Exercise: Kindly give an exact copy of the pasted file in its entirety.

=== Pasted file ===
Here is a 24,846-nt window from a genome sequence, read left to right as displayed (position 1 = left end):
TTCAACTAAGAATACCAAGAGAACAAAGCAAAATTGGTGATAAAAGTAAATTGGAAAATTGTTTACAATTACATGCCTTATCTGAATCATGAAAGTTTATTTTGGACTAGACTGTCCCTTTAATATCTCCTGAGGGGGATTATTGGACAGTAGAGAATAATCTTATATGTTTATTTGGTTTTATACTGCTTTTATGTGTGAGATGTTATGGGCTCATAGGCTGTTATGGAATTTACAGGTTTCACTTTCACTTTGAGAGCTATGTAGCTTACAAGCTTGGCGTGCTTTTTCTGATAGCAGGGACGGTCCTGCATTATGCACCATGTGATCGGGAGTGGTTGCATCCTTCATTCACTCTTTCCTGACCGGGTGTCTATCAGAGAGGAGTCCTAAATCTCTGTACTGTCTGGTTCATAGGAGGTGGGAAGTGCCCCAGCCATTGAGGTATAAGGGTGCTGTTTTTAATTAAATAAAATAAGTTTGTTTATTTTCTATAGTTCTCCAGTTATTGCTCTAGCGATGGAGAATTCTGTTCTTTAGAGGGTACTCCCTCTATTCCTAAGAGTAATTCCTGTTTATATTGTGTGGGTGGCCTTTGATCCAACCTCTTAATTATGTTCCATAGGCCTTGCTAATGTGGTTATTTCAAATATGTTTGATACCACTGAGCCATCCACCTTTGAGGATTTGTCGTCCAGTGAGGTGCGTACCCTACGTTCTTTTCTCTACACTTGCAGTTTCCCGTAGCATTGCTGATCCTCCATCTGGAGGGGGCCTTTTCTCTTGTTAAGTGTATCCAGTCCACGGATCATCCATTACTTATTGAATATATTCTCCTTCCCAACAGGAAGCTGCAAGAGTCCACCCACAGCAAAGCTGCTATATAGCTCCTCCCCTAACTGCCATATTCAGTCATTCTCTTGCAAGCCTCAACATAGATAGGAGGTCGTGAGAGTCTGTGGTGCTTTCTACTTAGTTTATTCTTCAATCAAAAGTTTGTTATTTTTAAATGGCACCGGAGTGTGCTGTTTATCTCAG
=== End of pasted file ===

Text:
Here is a 24,846-nt window from a genome sequence, read left to right as displayed (position 1 = left end):
TTCAACTAAGAATACCAAGAGAACAAAGCAAAATTGGTGATAAAAGTAAATTGGAAAATTGTTTACAATTACATGCCTTATCTGAATCATGAAAGTTTATTTTGGACTAGACTGTCCCTTTAATATCTCCTGAGGGGGATTATTGGACAGTAGAGAATAATCTTATATGTTTATTTGGTTTTATACTGCTTTTATGTGTGAGATGTTATGGGCTCATAGGCTGTTATGGAATTTACAGGTTTCACTTTCACTTTGAGAGCTATGTAGCTTACAAGCTTGGCGTGCTTTTTCTGATAGCAGGGACGGTCCTGCATTATGCACCATGTGATCGGGAGTGGTTGCATCCTTCATTCACTCTTTCCTGACCGGGTGTCTATCAGAGAGGAGTCCTAAATCTCTGTACTGTCTGGTTCATAGGAGGTGGGAAGTGCCCCAGCCATTGAGGTATAAGGGTGCTGTTTTTAATTAAATAAAATAAGTTTGTTTATTTTCTATAGTTCTCCAGTTATTGCTCTAGCGATGGAGAATTCTGTTCTTTAGAGGGTACTCCCTCTATTCCTAAGAGTAATTCCTGTTTATATTGTGTGGGTGGCCTTTGATCCAACCTCTTAATTATGTTCCATAGGCCTTGCTAATGTGGTTATTTCAAATATGTTTGATACCACTGAGCCATCCACCTTTGAGGATTTGTCGTCCAGTGAGGTGCGTACCCTACGTTCTTTTCTCTACACTTGCAGTTTCCCGTAGCATTGCTGATCCTCCATCTGGAGGGGGCCTTTTCTCTTGTTAAGTGTATCCAGTCCACGGATCATCCATTACTTATTGAATATATTCTCCTTCCCAACAGGAAGCTGCAAGAGTCCACCCACAGCAAAGCTGCTATATAGCTCCTCCCCTAACTGCCATATTCAGTCATTCTCTTGCAAGCCTCAACATAGATAGGAGGTCGTGAGAGTCTGTGGTGCTTTCTACTTAGTTTATTCTTCAATCAAAAGTTTGTTATTTTTAAATGGCACCGGAGTGTGCTGTTTATCTCAG